Two days after the December 25 tsunami that killed more than 100,000 people in Southeast Asia, the executive director of Greenpeace UK told the British newspaper The Independent, “No one can ignore the relentless increase in extreme weather events and so-called natural disasters, which in reality are no more natural than a plastic Christmas tree.”
Friends of the Earth Director Tony Juniper was quoted in the same article as saying, “Here again are yet more events in the real world that are consistent with climate change predictions.”
A spokesperson for the Indonesian arm of Friends of the Earth told the Agence France Presse, “We can expect in the coming years similar events happening as a result of global warming and therefore help and prevention are the responsibility of the Northern countries as well.”
Warming Not a Factor
Efforts to invoke global warming as the culprit for the terrible death and destruction caused by the Indian Ocean tsunamis are absolutely false: The multiple tsunamis were not a “weather event” in even the slightest degree. The tsunamis were caused by an earthquake, which is a real phenomenon, by the way, not a “so-called” natural disaster.
Earthquakes aren’t caused by the weather or greenhouse gas emissions; they’re caused by tectonics–that is, by naturally moving geological faults. Although tectonics may cause climate changes, the reverse is not true.
Unlike the fictional tsunami that hit New York in the movie “The Day After Tomorrow,” there is no realistic climate change scenario that could possibly cause a tsunami-spawning earthquake.
Although tsunamis may also, on occasion, be caused by the breaking of polar ice into chunks–the natural process of iceberg creation known as “calving”–such tsunamis tend to be harmless, localized events.
Sea Levels Declining
Environmentalists also tried to blame economic development for the devastation wreaked by the tsunamis. “A creeping rise in sea levels tied to global warming, pollution, and damage to coral reefs may make coastlines even more vulnerable to disasters like tsunamis or storms in future, experts said,” reported Reuters on December 27.
“Coasts are under threat in many countries,” said Greenpeace’s Brad Smith to Reuters. “Development of roads, shrimp farms, ribbon development along coasts, and tourism are eroding natural defenses in Asia.”
Actually, sea levels in the region have been declining; according to satellite data and the long-term record of sea level changes for Bombay, India, that city’s sea level has dropped one inch during the past 50 years.
Virginia state climatologist and Cato Institute fellow Patrick Michaels said in a December 28 media release that linking the Indian Ocean tsunamis to global warming is “in grave contravention of well-known facts about changes in sea level in that region.”
Poverty Making Disaster Worse
Environmental activists have ignored the two factors that will, in the end, contribute most to the horrendous death toll from the tsunamis: the lack of an early warning system and inadequate post-disaster sanitation, both of which are tragic by-products of the region’s severe economic underdevelopment.
Making matters even worse, activist groups are seeking to deny poor nations, such as the ones ravaged by the tsunamis, the opportunity to develop economically so as to pull themselves out of their abject poverty.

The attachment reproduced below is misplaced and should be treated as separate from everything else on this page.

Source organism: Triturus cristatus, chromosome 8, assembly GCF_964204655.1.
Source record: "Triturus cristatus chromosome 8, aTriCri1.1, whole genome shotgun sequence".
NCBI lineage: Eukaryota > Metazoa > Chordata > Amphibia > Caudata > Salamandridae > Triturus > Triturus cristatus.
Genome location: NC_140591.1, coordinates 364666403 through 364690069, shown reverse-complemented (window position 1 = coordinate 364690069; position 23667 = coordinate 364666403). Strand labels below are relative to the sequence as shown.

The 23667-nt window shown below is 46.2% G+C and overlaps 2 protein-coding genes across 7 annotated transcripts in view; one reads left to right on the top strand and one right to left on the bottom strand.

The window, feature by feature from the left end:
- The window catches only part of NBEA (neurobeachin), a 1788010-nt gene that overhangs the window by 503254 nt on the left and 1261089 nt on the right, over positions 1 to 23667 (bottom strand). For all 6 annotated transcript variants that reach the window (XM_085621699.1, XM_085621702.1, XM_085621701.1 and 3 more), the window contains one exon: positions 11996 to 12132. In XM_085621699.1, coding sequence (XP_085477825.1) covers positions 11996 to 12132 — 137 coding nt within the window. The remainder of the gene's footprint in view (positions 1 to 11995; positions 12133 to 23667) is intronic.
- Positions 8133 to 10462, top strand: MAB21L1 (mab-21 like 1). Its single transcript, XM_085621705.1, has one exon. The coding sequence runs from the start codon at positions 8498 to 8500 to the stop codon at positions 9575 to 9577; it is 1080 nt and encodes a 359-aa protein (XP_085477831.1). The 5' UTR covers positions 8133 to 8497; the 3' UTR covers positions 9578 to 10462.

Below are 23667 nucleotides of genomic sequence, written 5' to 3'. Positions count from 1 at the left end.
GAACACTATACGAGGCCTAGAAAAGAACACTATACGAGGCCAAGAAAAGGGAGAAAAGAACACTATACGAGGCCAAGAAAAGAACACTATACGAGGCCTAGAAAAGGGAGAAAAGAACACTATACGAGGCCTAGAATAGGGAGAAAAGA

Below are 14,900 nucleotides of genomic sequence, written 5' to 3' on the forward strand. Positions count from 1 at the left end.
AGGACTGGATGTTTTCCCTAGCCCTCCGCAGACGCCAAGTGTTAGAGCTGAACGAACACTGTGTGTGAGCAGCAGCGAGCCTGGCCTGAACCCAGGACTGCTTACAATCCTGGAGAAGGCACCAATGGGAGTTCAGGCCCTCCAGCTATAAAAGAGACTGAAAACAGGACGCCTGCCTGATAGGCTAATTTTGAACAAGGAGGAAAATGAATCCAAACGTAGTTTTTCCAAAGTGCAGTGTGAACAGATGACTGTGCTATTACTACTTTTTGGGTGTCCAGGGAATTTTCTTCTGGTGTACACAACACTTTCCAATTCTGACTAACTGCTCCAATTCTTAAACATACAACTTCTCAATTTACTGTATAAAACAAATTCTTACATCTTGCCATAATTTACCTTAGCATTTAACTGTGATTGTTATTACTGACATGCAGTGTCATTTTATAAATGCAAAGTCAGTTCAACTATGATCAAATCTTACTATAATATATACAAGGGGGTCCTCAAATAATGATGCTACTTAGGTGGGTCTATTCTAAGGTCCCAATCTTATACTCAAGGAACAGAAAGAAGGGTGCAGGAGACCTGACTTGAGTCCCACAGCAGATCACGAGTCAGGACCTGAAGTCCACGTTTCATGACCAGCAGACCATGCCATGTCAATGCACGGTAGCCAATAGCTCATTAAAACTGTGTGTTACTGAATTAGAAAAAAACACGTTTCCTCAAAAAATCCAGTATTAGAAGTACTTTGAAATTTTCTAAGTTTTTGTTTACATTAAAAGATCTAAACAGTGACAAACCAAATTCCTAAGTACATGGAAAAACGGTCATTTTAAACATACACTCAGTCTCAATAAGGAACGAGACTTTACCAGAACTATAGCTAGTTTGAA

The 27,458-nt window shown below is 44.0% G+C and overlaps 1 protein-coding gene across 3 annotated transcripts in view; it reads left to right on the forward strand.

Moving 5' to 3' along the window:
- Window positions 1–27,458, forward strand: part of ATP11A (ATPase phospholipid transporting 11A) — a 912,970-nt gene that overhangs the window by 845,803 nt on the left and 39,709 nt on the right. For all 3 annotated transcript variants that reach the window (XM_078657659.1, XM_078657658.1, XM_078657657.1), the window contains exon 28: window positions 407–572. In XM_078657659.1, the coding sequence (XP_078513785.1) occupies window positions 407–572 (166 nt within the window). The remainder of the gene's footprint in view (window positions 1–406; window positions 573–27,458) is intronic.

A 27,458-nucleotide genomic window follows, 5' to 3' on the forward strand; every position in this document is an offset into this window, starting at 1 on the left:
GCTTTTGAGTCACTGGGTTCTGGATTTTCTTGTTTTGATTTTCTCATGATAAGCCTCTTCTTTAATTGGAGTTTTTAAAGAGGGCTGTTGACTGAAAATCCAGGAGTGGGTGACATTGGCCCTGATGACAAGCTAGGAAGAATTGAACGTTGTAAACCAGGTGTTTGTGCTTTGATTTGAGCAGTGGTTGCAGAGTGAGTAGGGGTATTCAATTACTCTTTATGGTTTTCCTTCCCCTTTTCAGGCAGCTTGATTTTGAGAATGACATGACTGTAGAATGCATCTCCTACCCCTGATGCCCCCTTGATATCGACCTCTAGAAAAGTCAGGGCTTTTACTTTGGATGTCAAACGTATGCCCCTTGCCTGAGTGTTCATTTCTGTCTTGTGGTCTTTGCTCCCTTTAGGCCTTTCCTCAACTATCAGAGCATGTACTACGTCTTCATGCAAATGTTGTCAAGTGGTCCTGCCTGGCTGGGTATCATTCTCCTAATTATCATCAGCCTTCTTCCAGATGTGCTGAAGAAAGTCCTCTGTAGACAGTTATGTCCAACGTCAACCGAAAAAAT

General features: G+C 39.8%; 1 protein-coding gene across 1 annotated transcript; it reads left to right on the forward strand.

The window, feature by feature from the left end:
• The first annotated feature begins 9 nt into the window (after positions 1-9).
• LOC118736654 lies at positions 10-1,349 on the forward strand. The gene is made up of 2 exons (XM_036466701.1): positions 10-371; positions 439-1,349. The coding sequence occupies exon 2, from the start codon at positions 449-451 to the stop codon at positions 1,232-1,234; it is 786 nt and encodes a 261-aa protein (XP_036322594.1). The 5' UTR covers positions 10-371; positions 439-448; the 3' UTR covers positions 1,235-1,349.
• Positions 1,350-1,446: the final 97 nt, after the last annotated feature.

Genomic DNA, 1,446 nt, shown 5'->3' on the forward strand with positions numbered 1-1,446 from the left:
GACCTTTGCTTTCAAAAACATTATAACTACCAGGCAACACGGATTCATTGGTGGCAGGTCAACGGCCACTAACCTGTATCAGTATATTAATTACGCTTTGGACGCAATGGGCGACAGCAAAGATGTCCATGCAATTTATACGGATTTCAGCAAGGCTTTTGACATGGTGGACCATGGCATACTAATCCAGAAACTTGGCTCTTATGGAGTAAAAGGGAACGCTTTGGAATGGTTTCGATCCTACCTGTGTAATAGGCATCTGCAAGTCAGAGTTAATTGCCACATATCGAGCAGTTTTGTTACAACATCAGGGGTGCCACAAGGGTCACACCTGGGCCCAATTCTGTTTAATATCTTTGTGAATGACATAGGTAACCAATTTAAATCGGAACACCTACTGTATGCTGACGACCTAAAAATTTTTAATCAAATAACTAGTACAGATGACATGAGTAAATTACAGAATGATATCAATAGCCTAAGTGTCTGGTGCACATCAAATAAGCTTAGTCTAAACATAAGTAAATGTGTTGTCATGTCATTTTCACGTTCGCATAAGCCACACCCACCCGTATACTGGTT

For example, global warming activists are pressuring U.S. banks not to make loans for energy projects in the developing world, even though lack of electricity is one of the things that doom those countries to remain undeveloped. Citigroup and Bank of America already have caved in to environmentalists’ demands in this regard, and as a December 20 Fox News story noted, J. P. Morgan Chase is being pressured by activists wielding second-graders:
“An environmental activist group called The Rainforest Action Network helped organize a second grade class trip from Southport, Connecticut, to the Park Avenue world headquarters of J.P. Morgan Chase,” the Fox story noted. “Chaperones lined the kids up in front of the Chase skyscraper, while the assembled media took pictures of the spectacle, and then the kids went inside to seek an audience with the company’s CEO. RAN has organized similar demonstrations in the past, using (some say exploiting) young kids to deliver their message.”
Environmentalists Ignoring Concerns
Malaria is yet another threat tsunami survivors will have to face. The environmental activist-led ban on the insecticide DDT has had, and will continue to have, terrible human and economic effects on the developing world by allowing malaria-carrying mosquitoes to proliferate unnecessarily.
In its December 29 editorial titled “Death by Environmentalist,” the Wall Street Journal wrote, “It’s been estimated that malaria costs Africa 1.2 percent of its GDP, or some $12 billion annually. The pandemic compromises the educational development of the children it doesn’t kill, and it depletes the mental and physical vigor of the adult population.”
The tsunamis that hit parts of Asia and Africa in late December were a terrible natural disaster–but their effects have been made even worse by the not-so-natural disaster known as modern environmental activism.
Steven Milloy ([email protected]) is publisher of JunkScience.com, an adjunct scholar at the Cato Institute, and author of Junk Science Judo: Self-Defense Against Health Scares and Scams (Cato Institute, 2001).